FJP: Egyptians will stand against SCAF

News article, posted 06.19.2012, from Egypt, in:
FJP: Egyptians will stand against SCAF (Photo: Al-Masry Al-Youm)

The Egyptian people will fight for democracy against the Supreme Council of the Armed Forces’ recent attempts to stage a coup for power, said the Muslim Brotherhood’s Freedom and Justice Party (FJP) on Monday.

The FJP’s warnings came after the recent dissolution of the Islamist-dominated Parliament and the issuance of a complementary constitutional declaration that diminishes the powers of the next president. According to preliminary results, the FJP's candidate Mohamed Morsy will most likely be the incoming president.

 "The Egyptian people will not stop making sacrifices, and will continue the revolution in order to ensure their sovereignty and prevent the domination of the SCAF and their coup against democracy," said a statement released by the FJP.

"The issuance of a complementary constitutional declaration is completely unacceptable because this is no longer within [SCAF's] powers, and the SCAF shall adhere to their promises to the people and hand over the executive authority to the elected president,” the FJP continued.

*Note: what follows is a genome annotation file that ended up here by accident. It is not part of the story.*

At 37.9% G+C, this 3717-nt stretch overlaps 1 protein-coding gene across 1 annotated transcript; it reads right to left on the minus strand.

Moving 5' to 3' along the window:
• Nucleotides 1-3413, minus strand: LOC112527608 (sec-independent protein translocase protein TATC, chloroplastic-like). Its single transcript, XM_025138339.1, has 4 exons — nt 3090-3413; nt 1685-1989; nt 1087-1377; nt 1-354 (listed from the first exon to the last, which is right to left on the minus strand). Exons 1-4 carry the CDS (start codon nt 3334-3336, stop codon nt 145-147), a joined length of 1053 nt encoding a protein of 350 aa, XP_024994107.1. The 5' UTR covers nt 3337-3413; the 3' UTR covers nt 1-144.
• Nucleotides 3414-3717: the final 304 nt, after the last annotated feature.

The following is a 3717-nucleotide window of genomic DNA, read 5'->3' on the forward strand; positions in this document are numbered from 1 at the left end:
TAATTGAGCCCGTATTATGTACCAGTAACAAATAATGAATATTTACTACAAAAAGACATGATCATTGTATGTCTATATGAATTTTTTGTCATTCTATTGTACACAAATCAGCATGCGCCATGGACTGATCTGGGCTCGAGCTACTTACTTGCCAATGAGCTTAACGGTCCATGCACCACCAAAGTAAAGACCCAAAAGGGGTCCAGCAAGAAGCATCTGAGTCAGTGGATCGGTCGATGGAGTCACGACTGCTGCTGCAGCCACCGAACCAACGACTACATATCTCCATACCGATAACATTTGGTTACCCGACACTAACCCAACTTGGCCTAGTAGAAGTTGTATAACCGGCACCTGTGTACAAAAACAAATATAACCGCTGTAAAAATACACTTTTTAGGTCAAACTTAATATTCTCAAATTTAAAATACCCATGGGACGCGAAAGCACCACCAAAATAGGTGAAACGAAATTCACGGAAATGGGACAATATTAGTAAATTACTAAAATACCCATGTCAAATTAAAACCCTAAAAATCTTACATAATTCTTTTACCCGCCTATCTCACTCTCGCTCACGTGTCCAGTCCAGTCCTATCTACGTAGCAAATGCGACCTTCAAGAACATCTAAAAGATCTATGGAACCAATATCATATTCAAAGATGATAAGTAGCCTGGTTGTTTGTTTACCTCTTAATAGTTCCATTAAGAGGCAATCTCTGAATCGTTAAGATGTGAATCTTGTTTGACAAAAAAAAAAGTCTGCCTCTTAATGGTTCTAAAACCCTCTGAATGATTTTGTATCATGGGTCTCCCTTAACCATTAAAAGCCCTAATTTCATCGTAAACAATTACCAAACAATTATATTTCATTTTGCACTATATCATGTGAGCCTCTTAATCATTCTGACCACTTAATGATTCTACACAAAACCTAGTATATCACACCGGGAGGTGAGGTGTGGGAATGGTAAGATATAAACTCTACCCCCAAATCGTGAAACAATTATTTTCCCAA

The party pledged to participate in "all popular events against the constitutional coup and the dissolution of Parliament, starting Tuesday," in reference to  expected protests.

Later, the Muslim Brotherhood also announced participation in Tuesday protests.

Muslim Brotherhood sources said that FJP MPs intend to enter the parliament building on Tuesday to hold a parliamentary session. If prevented from doing so, the session will be held in Tahrir Square.

Sources who spoke on condition of anonymity added that if the session is held in Tahrir Square, it will be attended by Mohamed Morsy until his victory is officially announced, and he is sworn in before the square.

"The SCAF is the third party who leads the counter-revolution," MP Saber Abouel Fotouh from the Freedom of Justice Party told Al-Masry Al-Youm. He added, "That is what the course of events suggests, such as the justice minister granting the military the right to arrest citizens, the dissolution of Parliament, [the verdict of] the unconstitutionality of the Political Isolation Law, and finally the complementary constitutional declaration which strips the authorities of the incoming president.”

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